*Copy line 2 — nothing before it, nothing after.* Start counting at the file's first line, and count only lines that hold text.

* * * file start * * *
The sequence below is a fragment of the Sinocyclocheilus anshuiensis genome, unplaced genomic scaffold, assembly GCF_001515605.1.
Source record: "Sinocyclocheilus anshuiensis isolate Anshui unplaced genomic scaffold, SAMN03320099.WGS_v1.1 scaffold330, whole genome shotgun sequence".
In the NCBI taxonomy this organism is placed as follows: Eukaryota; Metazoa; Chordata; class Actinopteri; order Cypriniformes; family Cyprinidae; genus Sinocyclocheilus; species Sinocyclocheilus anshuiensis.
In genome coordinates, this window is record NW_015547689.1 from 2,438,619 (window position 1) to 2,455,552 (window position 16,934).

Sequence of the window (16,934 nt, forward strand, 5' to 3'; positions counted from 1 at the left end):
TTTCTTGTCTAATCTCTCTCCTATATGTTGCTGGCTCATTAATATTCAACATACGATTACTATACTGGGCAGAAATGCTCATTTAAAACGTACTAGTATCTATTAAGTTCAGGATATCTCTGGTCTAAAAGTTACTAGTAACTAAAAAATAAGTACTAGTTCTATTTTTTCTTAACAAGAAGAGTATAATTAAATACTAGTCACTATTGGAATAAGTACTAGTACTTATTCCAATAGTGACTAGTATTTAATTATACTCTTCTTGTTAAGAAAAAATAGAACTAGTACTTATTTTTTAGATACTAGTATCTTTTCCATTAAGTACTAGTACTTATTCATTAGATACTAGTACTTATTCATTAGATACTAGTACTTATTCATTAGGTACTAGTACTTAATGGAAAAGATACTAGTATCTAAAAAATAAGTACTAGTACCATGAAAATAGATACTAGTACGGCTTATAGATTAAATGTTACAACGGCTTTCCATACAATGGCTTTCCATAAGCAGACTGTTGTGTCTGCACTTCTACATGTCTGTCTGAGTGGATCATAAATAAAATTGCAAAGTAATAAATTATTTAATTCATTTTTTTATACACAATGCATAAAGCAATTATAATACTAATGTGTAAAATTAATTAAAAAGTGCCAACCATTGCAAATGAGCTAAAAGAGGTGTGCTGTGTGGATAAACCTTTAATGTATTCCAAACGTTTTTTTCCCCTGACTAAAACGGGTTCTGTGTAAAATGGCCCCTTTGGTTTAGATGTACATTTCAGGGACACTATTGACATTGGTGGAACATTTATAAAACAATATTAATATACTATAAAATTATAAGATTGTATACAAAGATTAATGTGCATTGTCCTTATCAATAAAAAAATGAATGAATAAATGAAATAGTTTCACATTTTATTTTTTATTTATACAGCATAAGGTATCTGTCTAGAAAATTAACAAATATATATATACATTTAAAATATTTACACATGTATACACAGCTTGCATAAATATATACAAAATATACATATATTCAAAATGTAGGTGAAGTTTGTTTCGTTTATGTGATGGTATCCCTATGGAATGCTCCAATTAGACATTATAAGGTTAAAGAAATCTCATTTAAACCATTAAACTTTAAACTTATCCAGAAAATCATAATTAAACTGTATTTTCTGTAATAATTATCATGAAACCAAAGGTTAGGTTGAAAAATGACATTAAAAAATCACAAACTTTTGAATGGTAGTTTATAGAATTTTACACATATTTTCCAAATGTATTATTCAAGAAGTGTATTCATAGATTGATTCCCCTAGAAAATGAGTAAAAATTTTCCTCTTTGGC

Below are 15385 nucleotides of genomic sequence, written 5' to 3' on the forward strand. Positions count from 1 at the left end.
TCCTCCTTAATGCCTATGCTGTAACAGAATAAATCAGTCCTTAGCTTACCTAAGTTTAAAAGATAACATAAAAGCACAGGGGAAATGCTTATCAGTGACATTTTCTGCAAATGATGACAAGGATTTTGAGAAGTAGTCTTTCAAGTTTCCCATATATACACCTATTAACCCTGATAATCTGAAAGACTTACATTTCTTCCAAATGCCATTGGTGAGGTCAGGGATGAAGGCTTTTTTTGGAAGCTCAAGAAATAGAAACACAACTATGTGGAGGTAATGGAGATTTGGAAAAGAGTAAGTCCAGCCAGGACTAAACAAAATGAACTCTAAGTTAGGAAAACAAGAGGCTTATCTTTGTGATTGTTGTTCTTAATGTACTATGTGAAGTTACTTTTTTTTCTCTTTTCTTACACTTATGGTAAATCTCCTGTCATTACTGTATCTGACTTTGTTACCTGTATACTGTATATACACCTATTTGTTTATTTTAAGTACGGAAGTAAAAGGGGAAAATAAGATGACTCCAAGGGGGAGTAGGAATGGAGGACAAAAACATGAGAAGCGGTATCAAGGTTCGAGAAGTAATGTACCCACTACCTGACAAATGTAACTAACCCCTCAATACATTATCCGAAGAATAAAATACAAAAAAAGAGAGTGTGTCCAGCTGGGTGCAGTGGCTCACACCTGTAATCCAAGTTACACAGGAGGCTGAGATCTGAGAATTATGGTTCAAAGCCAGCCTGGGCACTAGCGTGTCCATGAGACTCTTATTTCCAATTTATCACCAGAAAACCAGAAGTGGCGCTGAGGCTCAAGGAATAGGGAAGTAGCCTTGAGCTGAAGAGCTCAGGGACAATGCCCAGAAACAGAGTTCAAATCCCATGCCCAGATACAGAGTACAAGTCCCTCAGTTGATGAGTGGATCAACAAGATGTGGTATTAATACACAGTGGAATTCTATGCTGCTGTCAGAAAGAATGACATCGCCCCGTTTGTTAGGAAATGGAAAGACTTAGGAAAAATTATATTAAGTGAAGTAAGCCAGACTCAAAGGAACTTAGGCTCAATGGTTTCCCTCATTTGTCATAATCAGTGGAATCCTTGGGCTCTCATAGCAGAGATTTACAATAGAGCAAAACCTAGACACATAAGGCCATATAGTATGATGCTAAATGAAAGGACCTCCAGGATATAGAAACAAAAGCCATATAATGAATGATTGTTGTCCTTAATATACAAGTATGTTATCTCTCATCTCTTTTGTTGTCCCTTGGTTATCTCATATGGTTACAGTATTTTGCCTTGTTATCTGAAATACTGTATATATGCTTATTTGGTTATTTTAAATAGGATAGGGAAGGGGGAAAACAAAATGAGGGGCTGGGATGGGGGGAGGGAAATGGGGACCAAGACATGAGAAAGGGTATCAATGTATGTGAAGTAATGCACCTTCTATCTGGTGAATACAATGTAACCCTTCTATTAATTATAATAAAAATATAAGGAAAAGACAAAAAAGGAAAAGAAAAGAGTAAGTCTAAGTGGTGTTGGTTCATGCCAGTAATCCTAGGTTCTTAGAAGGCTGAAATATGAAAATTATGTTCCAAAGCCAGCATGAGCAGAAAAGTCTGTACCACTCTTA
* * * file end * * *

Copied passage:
Source record: "Sinocyclocheilus anshuiensis isolate Anshui unplaced genomic scaffold, SAMN03320099.WGS_v1.1 scaffold330, whole genome shotgun sequence".